More than 80,000 people a year need hospital treatment for injuries such as falls, cuts and burns during the festive period.
During Christmas, your home is likely to be full of people and, in the excitement, accidents can easily happen.
“We want to help people prevent their festivities being cut short by a trip to A&E," says Sheila Merrill, home safety manager at the Royal Society for the Prevention of Accidents (RoSPA).
“Our message is that the home should be as safe as necessary, rather than as safe as possible. With a little more care and forward planning, most accidents could be avoided.”
Hot fat, boiling water and sharp knives make the kitchen one of the most dangerous places during the holiday.
“The Christmas meal is probably the biggest meal most families cook all year. It needs careful planning to avoid injuries,” says Merrill.
Try to keep other people (especially children) out of the kitchen. Avoid alcohol until you've finished cooking, and wipe up spills as soon as they happen, so that people don't slip.
Clutter, alcohol and tiredness make the stairs an accident hotspot during Christmas, says Merrill. It's common to fall down steps or stairs after drinking.
“Keep the stairs well lit and free from obstacles, especially if you have guests who could be going up to the bathroom during the night,” she says.
Typical Christmas Day accidents include parents accidentally stabbing themselves with scissors, which they've used to assemble toys, instead of using a screwdriver. People often cut themselves with knives when they're opening presents too quickly. People also trip over toys and electric cables while rushing to try their new computers and other appliances.
“Don’t rush,” says Merrill. “Take time to enjoy the moment. Have a screwdriver ready for toys that are screwed into packaging. Clear up the packaging and wrapping paper as you go along, and remember to recycle.”
Beware of your Christmas tree. That Norwegian spruce is not as innocent as it looks. Every year, about 1,000 people are injured by their tree, usually while fixing stars, lights or other decorations to the higher branches, reports the RoSPA.
“Always use a step ladder to put up the decorations and don't over-reach yourself,” says Merrill. Buy the correct size tree so you don't have to saw the top off and risk cutting yourself.
Around 350 people a year are hurt by Christmas tree lights, according to RoSPA. Injuries include people falling while they're putting them up, children swallowing the bulbs, and people getting electric shocks and burns from faulty lights.
“Test your lights and the wiring before you put them up, as they can deteriorate over the years. If you have old lights, buy new ones that meet higher safety standards,” says Merrill. “Don’t overload sockets, as that’s a fire risk.”
About 1,000 people a year are hurt when decorating their homes, says RoSPA. Children bite into glass baubles and adults fall while using unstable chairs instead of ladders to put up streamers, or fall out of lofts while looking for the decorations.
“Glass decorations should be placed out of the reach of toddlers and pets,” says Merrill. Novelty decorations, such as stuffed Santas, reindeer and snowmen, which look like toys, may not comply with strict toy safety regulations. Therefore, they should not be within the reach of children.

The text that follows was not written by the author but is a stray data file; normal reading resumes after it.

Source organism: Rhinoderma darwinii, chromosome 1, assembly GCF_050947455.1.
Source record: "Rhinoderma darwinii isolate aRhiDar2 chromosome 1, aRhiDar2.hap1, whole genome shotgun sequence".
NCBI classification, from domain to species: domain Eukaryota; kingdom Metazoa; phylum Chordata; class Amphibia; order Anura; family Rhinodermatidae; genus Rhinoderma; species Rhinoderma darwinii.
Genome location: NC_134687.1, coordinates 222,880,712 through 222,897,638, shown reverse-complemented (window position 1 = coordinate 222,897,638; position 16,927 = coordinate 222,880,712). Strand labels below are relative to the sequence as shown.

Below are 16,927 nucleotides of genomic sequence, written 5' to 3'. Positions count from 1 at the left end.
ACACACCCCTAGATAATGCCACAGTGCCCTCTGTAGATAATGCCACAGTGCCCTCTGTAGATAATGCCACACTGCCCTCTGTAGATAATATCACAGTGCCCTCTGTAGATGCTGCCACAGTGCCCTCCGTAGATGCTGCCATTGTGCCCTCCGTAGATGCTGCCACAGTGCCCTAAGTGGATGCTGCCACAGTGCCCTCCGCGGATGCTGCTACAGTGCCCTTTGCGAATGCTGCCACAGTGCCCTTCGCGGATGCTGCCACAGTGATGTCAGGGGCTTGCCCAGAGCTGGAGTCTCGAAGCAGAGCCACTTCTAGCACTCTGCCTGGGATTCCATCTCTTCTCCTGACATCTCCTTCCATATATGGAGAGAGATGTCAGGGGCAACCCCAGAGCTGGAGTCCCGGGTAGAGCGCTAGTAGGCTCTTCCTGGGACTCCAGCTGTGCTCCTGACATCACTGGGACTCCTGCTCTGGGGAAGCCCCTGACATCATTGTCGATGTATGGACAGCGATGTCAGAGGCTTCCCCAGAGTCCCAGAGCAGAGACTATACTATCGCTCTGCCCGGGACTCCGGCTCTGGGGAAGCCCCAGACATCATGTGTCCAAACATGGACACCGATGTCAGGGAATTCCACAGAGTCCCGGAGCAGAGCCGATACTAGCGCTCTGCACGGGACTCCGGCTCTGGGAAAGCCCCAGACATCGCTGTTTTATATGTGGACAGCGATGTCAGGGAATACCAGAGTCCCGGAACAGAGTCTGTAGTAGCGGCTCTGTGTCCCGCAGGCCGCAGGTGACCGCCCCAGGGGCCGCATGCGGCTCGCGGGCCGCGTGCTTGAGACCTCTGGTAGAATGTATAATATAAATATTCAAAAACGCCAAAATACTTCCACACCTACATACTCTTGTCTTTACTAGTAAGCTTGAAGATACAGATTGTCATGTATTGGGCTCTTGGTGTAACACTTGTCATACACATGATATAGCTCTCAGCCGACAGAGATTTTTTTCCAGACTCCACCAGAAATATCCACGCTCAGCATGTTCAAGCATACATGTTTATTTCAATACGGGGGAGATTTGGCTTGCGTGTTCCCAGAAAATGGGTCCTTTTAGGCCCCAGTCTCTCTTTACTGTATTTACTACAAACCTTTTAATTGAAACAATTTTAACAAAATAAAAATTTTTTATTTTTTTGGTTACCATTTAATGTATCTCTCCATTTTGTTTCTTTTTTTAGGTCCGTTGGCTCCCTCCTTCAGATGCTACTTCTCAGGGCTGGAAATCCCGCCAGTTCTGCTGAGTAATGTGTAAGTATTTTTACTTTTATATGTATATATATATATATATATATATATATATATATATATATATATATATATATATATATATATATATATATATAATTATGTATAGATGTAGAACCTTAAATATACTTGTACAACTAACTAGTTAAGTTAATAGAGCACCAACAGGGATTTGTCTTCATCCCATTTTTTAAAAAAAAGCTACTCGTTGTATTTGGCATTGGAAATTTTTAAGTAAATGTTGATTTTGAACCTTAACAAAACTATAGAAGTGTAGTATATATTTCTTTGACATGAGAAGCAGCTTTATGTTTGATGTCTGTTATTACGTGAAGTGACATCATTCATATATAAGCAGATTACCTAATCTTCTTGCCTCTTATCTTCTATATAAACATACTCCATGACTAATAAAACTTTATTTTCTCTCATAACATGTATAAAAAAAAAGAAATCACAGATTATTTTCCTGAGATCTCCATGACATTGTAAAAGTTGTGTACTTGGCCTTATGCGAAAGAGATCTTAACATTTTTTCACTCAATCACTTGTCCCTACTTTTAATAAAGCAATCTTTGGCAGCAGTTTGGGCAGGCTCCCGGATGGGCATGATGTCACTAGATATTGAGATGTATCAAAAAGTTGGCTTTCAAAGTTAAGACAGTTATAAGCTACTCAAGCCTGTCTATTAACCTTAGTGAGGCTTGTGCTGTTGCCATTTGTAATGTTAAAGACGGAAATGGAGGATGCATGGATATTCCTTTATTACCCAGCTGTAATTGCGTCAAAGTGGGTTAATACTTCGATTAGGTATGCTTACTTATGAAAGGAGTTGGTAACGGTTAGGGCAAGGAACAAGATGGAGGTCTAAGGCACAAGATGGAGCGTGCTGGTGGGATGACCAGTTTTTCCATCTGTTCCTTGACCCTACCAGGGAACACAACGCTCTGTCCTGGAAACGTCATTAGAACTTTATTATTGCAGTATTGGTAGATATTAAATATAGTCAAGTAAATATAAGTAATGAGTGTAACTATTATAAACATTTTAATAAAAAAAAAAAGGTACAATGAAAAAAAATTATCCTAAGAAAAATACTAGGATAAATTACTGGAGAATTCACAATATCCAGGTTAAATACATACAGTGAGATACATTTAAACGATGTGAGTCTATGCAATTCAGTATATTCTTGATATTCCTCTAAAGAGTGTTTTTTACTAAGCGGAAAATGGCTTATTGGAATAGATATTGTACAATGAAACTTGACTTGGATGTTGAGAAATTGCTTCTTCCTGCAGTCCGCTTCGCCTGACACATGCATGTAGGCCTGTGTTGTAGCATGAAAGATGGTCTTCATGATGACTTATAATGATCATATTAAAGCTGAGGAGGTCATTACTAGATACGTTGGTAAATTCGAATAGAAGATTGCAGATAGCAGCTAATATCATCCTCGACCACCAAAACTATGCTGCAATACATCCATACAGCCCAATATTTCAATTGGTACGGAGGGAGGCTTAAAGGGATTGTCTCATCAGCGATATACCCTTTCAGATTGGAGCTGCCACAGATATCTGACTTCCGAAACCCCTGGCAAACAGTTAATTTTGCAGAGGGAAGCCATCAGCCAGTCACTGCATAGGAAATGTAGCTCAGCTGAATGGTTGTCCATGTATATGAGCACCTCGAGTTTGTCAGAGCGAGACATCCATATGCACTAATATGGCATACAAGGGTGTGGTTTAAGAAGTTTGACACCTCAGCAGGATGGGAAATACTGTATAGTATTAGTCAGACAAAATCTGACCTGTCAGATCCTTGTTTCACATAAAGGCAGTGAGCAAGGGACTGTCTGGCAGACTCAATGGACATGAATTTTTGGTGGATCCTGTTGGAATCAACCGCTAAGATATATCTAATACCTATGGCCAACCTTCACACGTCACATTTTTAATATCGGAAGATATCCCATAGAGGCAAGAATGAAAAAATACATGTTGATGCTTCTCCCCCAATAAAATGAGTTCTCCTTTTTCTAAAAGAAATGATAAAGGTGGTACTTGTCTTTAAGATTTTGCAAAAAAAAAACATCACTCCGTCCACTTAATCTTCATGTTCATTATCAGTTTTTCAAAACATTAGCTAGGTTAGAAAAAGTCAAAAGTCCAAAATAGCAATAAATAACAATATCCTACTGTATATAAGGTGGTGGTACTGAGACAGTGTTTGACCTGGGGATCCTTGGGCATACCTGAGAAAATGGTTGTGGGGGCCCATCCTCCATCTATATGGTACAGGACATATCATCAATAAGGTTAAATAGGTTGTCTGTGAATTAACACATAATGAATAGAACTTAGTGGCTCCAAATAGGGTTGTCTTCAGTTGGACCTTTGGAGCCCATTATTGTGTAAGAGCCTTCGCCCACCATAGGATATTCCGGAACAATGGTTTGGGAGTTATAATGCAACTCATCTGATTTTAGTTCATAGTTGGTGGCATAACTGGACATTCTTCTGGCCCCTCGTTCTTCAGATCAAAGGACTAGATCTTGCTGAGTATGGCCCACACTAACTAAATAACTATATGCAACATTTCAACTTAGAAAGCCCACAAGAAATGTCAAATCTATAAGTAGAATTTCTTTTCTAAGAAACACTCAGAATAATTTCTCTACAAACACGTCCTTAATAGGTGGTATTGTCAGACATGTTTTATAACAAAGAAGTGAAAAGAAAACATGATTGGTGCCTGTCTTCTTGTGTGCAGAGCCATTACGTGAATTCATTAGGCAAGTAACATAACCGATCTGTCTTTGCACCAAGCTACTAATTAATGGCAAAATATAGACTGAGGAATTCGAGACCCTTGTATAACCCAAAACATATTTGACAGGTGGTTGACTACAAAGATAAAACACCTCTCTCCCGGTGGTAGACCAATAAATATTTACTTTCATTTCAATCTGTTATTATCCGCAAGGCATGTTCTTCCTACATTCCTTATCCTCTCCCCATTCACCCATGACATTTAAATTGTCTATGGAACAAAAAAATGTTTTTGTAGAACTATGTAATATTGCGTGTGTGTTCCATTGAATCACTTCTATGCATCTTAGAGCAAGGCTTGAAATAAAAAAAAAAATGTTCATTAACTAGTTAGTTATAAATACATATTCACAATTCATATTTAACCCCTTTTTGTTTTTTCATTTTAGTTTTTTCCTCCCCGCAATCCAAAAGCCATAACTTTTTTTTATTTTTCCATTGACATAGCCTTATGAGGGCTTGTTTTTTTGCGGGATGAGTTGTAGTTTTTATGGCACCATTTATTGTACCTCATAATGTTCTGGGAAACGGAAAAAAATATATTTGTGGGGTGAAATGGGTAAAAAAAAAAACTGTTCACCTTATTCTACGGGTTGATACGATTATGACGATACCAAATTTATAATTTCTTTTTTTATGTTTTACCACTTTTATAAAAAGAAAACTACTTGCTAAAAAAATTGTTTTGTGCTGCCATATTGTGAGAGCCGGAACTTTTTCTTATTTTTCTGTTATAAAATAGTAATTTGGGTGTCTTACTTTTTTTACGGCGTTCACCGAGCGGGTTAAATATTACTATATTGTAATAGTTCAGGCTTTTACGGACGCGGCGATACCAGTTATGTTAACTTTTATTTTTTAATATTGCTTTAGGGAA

People are 50% more likely to die in a house fire over Christmas than at any other time of year. Taking care with candles and oil burners is one way to help you and your family and friends avoid a Christmas house fire.
“Never put candles on or near a Christmas tree,” says Merrill. “Never leave an open flame unattended.” Always place tea lights inside an appropriate container. “They have been known to burn through baths and television sets,” she says.
Mistletoe is poisonous. Its berries contain toxic proteins that slow the heart rate and can cause hallucinations. The orange berries of the Christmas cherry can cause stomach pains. The Christmas rose is so effective at causing diarrhoea that it was used as a chemical weapon by the ancient Greeks. “Check with the garden centre whether the plants you’re buying are toxic,” says Merrill. “If they are, keep them out of the reach of children.”
Christmas is one of the most stressful times of the year. The combination of drink, relatives, lack of sleep and the stress of Christmas shopping can be too much for some people.
Try to find some time alone, even if it’s only to have a relaxing bath. Learn to say no to the demands of relatives. It’s important not to suppress your emotions. Try to talk to someone you trust or a third party, such as the Samaritans. Find out more on keeping Christmas stress-free.
Indigestion and food poisoning
Food poisoning is always a worry at Christmas. Read the instructions on the turkey well. It takes hours to cook a turkey properly. If you don't, you could contract salmonella poisoning, which can be life-threatening for vulnerable people. Find out more on cooking turkey.
Studies by the British Nutrition Foundation (BNF) reveal that, on average, we gain 2kg (5lbs) in weight during the Christmas period, so restrict the amount of chocolate, cakes and nuts you eat. Get ideas on healthy Christmas food swaps.
Apart from the risks to your own health, alcohol can be the chief mischief maker when it comes to accidents. “It reduces your risk awareness,” says Merrill. “Alcohol can make people relax so much that they don't think about everyday risks.” Get tips on cutting down.
After a party, empty any alcohol out of glasses. Children are likely to drink the remains if they get up early to play with their toys. Never drink and drive.